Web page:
Bernie Sanders is again facing voter challenges in a primary. Six states go to the polls on June 7 — California, New Jersey, South Dakota, North Dakota, New Mexico, and Montana — and Bernie has a realistic chance to win all of these states but New Jersey, according to the polling listed at Election Results 2016, which compiles information from the Associated Press.
But Sanders may lose votes in California — where the race is tight — because many registered voters will not get a ballot with his name on it.
California has been a modified closed primary since 2001. Its rules, outlined by the California Secretary of State, are a bit tricky.
Here is what California voters who wish to vote for Bernie Sanders must do.
The most straightforward way is to register as a Democrat for this primary, and the deadline to do that is Monday, May 23. The reason to register as a Democrat is that the Democratic ballot will be the only one with the option to vote for the Democratic presidential candidates, including Bernie Sanders.
If a ballot does not have on it the name “Bernie Sanders,” writing in his name will not result in a vote being counted for him.
Ballots for people registered as other parties, such as the Libertarian Party, will not have Bernie Sanders’ name on them, nor will they have the names of the other Democratic candidates. Therefore, people registered for other parties will not be able to vote for Bernie Sanders.
This is likely to be more harmful to Bernie Sanders than to Hillary Clinton, because Sanders is relying more than Clinton on people who are not registered Democrats for votes.
And there is more confusion.
One party in California is the “American Independent Party.” Voters registered under this party will not be able to vote for Bernie Sanders.
This party is not the Independent Party. It is a “far-right extremist group,” as reported by Alternet.
And there is still more confusion.
Voters who are registered as “No Party Preference (NPP),” which was previously known as “Decline-to-State (DTS),” will not have presidential candidates on their ballots at all. Therefore, they will not be able to vote for Bernie Sanders, unless they request a different ballot — the ballot of the Democratic Party. Here is the language from the California Secretary of State’s website on how to request that ballot.
“The NPP voter may ask their county elections office or poll worker, at their polling place, for a ballot [from one of three parties — the American Independent Party, the Democratic Party, or the Libertarian Party]… An NPP voter may not request more than one party’s ballot.”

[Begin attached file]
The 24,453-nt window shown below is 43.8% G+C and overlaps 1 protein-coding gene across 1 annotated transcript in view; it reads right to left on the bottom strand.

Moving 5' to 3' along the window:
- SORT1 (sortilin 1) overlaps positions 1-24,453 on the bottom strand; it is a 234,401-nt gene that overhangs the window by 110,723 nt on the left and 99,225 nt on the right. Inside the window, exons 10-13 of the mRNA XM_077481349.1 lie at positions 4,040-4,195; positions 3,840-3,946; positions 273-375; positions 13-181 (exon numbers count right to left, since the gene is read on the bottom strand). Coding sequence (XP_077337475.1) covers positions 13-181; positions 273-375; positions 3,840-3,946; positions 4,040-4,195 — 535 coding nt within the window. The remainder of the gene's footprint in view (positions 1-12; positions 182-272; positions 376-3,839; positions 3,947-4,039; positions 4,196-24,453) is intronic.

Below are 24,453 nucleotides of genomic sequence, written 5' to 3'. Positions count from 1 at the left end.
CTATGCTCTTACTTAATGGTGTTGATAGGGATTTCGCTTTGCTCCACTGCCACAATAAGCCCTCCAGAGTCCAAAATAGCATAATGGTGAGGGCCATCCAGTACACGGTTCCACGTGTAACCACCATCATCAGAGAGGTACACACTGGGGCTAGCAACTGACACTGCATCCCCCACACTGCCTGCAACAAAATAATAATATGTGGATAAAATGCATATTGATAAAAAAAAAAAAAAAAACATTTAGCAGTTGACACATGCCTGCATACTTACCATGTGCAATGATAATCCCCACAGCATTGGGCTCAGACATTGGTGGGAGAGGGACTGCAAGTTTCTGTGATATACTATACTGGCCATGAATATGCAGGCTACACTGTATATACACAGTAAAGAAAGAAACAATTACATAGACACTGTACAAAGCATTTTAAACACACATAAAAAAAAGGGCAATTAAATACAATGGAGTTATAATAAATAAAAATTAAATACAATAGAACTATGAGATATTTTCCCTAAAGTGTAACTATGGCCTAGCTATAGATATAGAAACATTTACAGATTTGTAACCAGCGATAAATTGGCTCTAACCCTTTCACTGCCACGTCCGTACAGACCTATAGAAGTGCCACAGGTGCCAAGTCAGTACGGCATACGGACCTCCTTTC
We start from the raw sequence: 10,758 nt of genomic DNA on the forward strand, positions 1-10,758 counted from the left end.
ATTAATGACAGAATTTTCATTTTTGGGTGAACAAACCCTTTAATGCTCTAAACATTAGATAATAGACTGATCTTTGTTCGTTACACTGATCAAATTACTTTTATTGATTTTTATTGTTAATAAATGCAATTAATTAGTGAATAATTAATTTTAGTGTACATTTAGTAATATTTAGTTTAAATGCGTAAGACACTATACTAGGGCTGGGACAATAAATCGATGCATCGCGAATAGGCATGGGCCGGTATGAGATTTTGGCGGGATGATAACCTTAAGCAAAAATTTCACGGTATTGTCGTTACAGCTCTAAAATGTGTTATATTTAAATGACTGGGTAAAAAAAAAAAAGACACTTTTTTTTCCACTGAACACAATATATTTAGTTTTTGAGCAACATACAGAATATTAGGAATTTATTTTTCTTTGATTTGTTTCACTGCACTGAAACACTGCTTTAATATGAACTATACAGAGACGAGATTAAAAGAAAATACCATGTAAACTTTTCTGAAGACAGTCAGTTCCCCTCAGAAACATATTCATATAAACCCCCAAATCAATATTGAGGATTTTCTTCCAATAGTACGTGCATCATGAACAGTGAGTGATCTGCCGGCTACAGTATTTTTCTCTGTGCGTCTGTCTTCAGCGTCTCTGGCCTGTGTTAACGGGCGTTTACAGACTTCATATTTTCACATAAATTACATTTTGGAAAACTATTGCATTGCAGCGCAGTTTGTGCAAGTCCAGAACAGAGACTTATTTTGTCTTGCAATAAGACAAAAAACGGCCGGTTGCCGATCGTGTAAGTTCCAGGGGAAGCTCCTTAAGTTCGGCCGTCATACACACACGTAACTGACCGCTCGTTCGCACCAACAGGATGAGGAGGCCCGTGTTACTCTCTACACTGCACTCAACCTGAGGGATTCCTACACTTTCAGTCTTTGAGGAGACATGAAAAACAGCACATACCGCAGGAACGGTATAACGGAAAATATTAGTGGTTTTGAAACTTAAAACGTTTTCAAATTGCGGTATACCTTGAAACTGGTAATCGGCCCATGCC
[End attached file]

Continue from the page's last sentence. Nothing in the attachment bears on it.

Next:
If an NPP voter asks for a ballot for the American Independent Party, erroneously thinking that they will receive an Independent Party ballot with Bernie Sanders’ name on it, they will instead receive a ballot without Bernie Sanders listed. And since they are only able to request one ballot, they may not be allowed to get the Democratic Party ballot to vote for Bernie Sanders.
If an NPP voter is using a mail-in ballot, their request for a Democratic mail-in ballot must be received by May 31st.
If voters are already registered as Democrats, it is recommended that they verify their registration, as some people have reported that their registration was lost, their re-registration when they moved or changed their name was not recorded, or their registered party affiliation was changed.
Toni White, an attorney in Northern California, told this reporter that she was a registered voter, but after hearing about voter issues, she recently called the election office to confirm her registration. She was told that it could not be found.
“I don’t know how they could have lost it,” White said.
White is going to the election office before May 23 to personally ensure that she is registered to vote as a Democrat.
Bernie Sanders is trying to convince the undeclared superdelegates to choose him, and the superdelegates who have announced for Hillary to switch and support him. His main argument is to show that his massive crowds translate to votes that make him the strongest candidate for the general election.
Therefore, all California Bernie Sanders supporters who wish to vote for him using the easiest method should register as Democrats by Monday, May 23. The only other option to vote for Bernie Sanders in California is to be registered as No Party Preference and request a Democratic ballot — a request that must be received by May 31st for those who vote by mail.
[Photo by David McNew/Getty Images]